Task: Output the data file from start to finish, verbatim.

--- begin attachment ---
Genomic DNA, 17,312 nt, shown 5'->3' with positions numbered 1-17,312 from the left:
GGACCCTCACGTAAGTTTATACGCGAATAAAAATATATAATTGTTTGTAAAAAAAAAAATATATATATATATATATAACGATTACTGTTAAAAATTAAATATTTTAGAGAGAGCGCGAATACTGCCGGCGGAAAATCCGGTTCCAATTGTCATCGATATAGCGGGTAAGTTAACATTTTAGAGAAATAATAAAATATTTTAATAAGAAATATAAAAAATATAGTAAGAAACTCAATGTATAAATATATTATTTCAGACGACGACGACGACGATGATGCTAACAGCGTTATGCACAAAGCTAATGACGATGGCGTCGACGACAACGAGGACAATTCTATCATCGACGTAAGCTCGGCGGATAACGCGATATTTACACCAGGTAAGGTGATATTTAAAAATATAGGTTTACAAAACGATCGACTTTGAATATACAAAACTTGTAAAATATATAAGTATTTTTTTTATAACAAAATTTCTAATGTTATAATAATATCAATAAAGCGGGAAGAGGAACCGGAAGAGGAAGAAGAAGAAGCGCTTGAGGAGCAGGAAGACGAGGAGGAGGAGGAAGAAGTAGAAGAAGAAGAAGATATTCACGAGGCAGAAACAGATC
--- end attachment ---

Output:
Genomic DNA, 17,312 nt, shown 5'->3' with positions numbered 1-17,312 from the left:
GGACCCTCACGTAAGTTTATACGCGAATAAAAATATATAATTGTTTGTAAAAAAAAAAATATATATATATATATATAACGATTACTGTTAAAAATTAAATATTTTAGAGAGAGCGCGAATACTGCCGGCGGAAAATCCGGTTCCAATTGTCATCGATATAGCGGGTAAGTTAACATTTTAGAGAAATAATAAAATATTTTAATAAGAAATATAAAAAATATAGTAAGAAACTCAATGTATAAATATATTATTTCAGACGACGACGACGACGATGATGCTAACAGCGTTATGCACAAAGCTAATGACGATGGCGTCGACGACAACGAGGACAATTCTATCATCGACGTAAGCTCGGCGGATAACGCGATATTTACACCAGGTAAGGTGATATTTAAAAATATAGGTTTACAAAACGATCGACTTTGAATATACAAAACTTGTAAAATATATAAGTATTTTTTTTATAACAAAATTTCTAATGTTATAATAATATCAATAAAGCGGGAAGAGGAACCGGAAGAGGAAGAAGAAGAAGCGCTTGAGGAGCAGGAAGACGAGGAGGAGGAGGAAGAAGTAGAAGAAGAAGAAGATATTCACGAGGCAGAAACAGATC